Well, it seems the factory floor working force of the Bioware studio’s are doing their work. They are delivering nice stories, worlds, assets, sounds and everything else.

But the project management… this is the most obvious: if you’re half-way into the project, big chance you don’t have anything working yet. (Working as in: it could sell for some money) Some less essential parts can be finished, but you need all parts together for it to be ‘the thing’ as specified at the start.

It is exactly this issue that early access has: it is a product that only functions as a whole, but someone decided to declare a few parts ‘optional’ and release it anyway.

But… planning is everything?!

Don’t get me wrong, I get it on the business side. You want to plan in advance to know how the whole game plays out. And that planning then gives you the (although false) hopes that you have something worthy to invest in.

From my combined thoughts of how things have worked out, I understand the early access move. If a game company had planned a big game IP, and suddenly sees diminished interests, they wanted to get a piece of the cake while they still can. So there is the early access release for said big game IP.

The early access move became relevant in the last years because there is an increasing pressure to deliver. Gaming has gained significantly increased exposure in the past 15 years. And I think most of the pressure on game studio’s is from the money-injecting side that want Return On Investment and low risks, and see a goldmine currently hitting the big veins they were after.

What do you oppose for AAA?

There are two things that needs to be addressed. One is already evolving, but the other isn’t.

  1. Better Agile by using working and fun sub-deliveries.
  2. Better game business development by using other systems to control the funding.

The number 1 is already being addressed by people like Clinton Keith. There is a whole movement of better use of the combined intelligence of high-performing teams even during production and beyond, and using iterative approaches to the daily work of game development. Even more, AAA studio can’t get the high-sought after people no more if they don’t provide an inspiring working place.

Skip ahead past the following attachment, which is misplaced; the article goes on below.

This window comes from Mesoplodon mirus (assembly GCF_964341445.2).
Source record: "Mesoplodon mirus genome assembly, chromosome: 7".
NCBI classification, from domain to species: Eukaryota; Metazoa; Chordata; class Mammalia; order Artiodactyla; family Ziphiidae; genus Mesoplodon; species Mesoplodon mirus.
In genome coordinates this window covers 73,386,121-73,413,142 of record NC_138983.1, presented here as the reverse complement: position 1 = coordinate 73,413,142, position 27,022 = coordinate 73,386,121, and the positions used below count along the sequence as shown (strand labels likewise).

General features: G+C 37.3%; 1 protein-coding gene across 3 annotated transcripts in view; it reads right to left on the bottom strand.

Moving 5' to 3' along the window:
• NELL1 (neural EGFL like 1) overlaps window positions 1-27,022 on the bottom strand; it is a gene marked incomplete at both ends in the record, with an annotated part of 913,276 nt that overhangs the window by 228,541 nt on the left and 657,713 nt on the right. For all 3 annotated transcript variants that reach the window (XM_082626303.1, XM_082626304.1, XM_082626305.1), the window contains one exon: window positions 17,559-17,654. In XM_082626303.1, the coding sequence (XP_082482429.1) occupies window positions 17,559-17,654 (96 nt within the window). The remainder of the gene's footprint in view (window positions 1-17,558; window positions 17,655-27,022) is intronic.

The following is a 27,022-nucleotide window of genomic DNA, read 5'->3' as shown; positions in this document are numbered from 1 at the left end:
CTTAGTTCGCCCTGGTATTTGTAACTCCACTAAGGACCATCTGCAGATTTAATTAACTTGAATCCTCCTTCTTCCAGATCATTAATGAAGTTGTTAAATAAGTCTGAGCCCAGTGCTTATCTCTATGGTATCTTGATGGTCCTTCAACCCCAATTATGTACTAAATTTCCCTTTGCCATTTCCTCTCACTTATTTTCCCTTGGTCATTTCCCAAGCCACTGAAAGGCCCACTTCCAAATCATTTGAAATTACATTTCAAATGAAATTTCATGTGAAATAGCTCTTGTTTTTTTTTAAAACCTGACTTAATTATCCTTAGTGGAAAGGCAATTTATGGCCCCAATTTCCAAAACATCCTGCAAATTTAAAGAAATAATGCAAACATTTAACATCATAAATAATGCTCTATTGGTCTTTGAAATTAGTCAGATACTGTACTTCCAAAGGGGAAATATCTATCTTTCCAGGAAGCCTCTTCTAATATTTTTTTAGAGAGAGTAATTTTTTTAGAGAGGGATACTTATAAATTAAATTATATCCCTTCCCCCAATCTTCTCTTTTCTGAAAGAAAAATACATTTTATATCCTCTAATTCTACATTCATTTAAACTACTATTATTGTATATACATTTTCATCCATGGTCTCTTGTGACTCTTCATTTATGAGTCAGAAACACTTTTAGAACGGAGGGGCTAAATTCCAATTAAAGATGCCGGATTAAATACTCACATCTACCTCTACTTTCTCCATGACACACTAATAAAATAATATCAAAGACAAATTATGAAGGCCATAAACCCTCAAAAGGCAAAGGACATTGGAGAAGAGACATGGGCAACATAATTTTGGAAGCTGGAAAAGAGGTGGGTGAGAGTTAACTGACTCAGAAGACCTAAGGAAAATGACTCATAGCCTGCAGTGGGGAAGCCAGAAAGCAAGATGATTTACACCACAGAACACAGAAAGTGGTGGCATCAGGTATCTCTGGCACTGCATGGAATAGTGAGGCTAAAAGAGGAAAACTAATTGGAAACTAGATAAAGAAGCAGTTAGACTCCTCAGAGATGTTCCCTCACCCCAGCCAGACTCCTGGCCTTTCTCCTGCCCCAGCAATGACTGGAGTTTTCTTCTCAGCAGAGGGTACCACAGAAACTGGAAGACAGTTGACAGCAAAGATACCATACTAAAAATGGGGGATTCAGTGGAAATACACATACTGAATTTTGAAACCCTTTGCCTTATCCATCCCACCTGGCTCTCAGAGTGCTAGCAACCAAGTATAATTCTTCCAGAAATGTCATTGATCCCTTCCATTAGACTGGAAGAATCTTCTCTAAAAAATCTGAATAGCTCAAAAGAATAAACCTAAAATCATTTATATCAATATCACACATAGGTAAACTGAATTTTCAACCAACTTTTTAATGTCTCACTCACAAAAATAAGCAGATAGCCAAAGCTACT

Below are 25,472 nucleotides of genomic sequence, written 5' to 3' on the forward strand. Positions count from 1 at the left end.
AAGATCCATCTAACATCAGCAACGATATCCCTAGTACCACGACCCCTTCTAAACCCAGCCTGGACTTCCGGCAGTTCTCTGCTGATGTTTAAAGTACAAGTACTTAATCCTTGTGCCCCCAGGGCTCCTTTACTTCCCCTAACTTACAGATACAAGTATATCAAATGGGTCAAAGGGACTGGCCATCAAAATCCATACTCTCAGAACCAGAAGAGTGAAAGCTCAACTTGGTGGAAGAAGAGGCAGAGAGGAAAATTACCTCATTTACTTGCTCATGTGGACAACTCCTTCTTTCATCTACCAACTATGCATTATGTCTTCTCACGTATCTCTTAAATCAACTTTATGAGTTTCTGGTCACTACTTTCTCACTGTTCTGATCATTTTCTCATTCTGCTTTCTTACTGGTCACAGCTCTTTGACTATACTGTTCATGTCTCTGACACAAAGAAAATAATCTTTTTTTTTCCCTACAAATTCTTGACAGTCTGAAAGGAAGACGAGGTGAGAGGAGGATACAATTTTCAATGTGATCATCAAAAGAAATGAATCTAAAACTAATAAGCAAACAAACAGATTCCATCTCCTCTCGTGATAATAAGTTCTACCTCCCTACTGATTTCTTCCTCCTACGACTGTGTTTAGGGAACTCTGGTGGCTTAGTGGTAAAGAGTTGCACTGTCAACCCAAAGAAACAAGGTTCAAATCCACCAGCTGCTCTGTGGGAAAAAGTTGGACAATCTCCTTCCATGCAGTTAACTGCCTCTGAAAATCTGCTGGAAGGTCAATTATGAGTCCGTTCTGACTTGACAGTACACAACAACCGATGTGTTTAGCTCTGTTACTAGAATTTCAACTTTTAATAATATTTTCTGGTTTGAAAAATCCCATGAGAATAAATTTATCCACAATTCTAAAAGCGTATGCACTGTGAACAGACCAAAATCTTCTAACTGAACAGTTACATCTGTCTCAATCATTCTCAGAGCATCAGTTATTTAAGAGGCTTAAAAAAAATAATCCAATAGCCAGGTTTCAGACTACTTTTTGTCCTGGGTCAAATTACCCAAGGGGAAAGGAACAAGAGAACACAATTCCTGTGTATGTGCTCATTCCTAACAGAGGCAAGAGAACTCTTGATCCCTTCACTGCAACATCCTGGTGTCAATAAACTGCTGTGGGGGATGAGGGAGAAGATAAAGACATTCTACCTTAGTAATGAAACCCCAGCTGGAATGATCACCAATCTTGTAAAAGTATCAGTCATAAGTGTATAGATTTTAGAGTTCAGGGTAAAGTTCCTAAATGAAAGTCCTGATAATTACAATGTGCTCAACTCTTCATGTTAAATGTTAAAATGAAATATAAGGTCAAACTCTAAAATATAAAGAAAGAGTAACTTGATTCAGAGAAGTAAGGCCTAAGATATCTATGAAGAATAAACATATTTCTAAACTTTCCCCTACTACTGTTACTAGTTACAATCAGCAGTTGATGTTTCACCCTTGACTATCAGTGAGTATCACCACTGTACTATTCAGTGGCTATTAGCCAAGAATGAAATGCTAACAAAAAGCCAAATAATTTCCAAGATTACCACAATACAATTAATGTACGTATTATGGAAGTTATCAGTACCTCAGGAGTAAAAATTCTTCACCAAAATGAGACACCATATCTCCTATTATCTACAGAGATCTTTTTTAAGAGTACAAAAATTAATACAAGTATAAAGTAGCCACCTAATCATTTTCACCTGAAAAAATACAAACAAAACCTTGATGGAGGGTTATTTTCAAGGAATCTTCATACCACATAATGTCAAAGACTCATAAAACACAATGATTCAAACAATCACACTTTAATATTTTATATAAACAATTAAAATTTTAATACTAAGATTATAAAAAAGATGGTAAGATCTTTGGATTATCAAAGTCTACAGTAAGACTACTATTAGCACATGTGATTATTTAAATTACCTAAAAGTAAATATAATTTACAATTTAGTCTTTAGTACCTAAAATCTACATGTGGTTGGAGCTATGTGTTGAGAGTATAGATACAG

The number 2 is just not there for AAA. The industry is moving to more Agile business dev practices with mobile in the front lines. But the AAA on PC and console just cannot transpose those idea’s from the mobile productions to the large-scale AAA production.

Well, look to it from the other side, from the consumer perspective.

There is a world out here: people’s tastes changes over time. One year your game is the ultimate, next year no-one plays your genre anymore. And that’s a problem in an era where games take 3 to 5 years to develop.

I am thinking about these things for a while now. They are really hard to solve, because there are so many things involved.

But wouldn’t it be great if a game was able to evolve? That you could make a small game first with a small user base and small scope, and iterate on that? (but without calling it sequel x?) I think everything is in place in the current times we live in to make this happen:

  • Very good and easy update infrastructure everywhere (and that people nowadays are trained to accept updates as something good)
  • Much better access to information (and training, and resources, etc)
  • Multiple ways of monetizing (that people are accustomed to)
  • Dev teams are up to this task (and almost expecting to develop that way)

We could start with developing different than before. The planning-and-then-executing isn’t working any more, so get rid of it. Start experimenting with practices that enable continues releases to customers.

Published by Erik_de_Roos

Erik de Roos is a Freelance software developer.